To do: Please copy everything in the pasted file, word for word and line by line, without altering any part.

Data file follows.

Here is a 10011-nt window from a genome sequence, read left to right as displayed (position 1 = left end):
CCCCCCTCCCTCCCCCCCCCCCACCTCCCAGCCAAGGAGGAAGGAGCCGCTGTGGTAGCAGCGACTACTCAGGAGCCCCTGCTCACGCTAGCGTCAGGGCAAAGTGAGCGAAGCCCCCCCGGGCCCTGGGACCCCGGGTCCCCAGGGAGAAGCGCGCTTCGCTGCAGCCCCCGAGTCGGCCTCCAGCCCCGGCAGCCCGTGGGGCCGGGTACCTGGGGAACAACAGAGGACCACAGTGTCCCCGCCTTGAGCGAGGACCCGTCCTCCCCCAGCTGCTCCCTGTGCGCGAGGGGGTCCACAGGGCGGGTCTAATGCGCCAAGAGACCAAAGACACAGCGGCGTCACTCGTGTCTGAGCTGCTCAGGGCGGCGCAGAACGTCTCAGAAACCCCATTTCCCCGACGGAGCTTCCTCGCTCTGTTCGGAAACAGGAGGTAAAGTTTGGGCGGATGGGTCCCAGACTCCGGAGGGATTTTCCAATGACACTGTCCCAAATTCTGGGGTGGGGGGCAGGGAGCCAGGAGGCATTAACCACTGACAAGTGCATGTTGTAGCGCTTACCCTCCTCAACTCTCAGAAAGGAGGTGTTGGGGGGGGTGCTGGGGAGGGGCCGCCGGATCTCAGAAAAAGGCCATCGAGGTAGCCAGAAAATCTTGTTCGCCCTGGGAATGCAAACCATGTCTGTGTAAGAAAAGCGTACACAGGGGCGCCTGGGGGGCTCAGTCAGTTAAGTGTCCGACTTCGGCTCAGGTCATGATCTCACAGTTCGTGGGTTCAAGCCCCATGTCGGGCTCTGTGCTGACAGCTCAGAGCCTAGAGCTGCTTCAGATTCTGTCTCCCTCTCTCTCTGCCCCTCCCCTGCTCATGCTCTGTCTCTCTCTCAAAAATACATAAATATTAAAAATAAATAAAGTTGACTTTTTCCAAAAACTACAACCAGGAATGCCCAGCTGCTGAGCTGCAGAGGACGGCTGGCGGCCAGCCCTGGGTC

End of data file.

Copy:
Here is a 10011-nt window from a genome sequence, read left to right as displayed (position 1 = left end):
CCCCCCTCCCTCCCCCCCCCCCACCTCCCAGCCAAGGAGGAAGGAGCCGCTGTGGTAGCAGCGACTACTCAGGAGCCCCTGCTCACGCTAGCGTCAGGGCAAAGTGAGCGAAGCCCCCCCGGGCCCTGGGACCCCGGGTCCCCAGGGAGAAGCGCGCTTCGCTGCAGCCCCCGAGTCGGCCTCCAGCCCCGGCAGCCCGTGGGGCCGGGTACCTGGGGAACAACAGAGGACCACAGTGTCCCCGCCTTGAGCGAGGACCCGTCCTCCCCCAGCTGCTCCCTGTGCGCGAGGGGGTCCACAGGGCGGGTCTAATGCGCCAAGAGACCAAAGACACAGCGGCGTCACTCGTGTCTGAGCTGCTCAGGGCGGCGCAGAACGTCTCAGAAACCCCATTTCCCCGACGGAGCTTCCTCGCTCTGTTCGGAAACAGGAGGTAAAGTTTGGGCGGATGGGTCCCAGACTCCGGAGGGATTTTCCAATGACACTGTCCCAAATTCTGGGGTGGGGGGCAGGGAGCCAGGAGGCATTAACCACTGACAAGTGCATGTTGTAGCGCTTACCCTCCTCAACTCTCAGAAAGGAGGTGTTGGGGGGGGTGCTGGGGAGGGGCCGCCGGATCTCAGAAAAAGGCCATCGAGGTAGCCAGAAAATCTTGTTCGCCCTGGGAATGCAAACCATGTCTGTGTAAGAAAAGCGTACACAGGGGCGCCTGGGGGGCTCAGTCAGTTAAGTGTCCGACTTCGGCTCAGGTCATGATCTCACAGTTCGTGGGTTCAAGCCCCATGTCGGGCTCTGTGCTGACAGCTCAGAGCCTAGAGCTGCTTCAGATTCTGTCTCCCTCTCTCTCTGCCCCTCCCCTGCTCATGCTCTGTCTCTCTCTCAAAAATACATAAATATTAAAAATAAATAAAGTTGACTTTTTCCAAAAACTACAACCAGGAATGCCCAGCTGCTGAGCTGCAGAGGACGGCTGGCGGCCAGCCCTGGGTC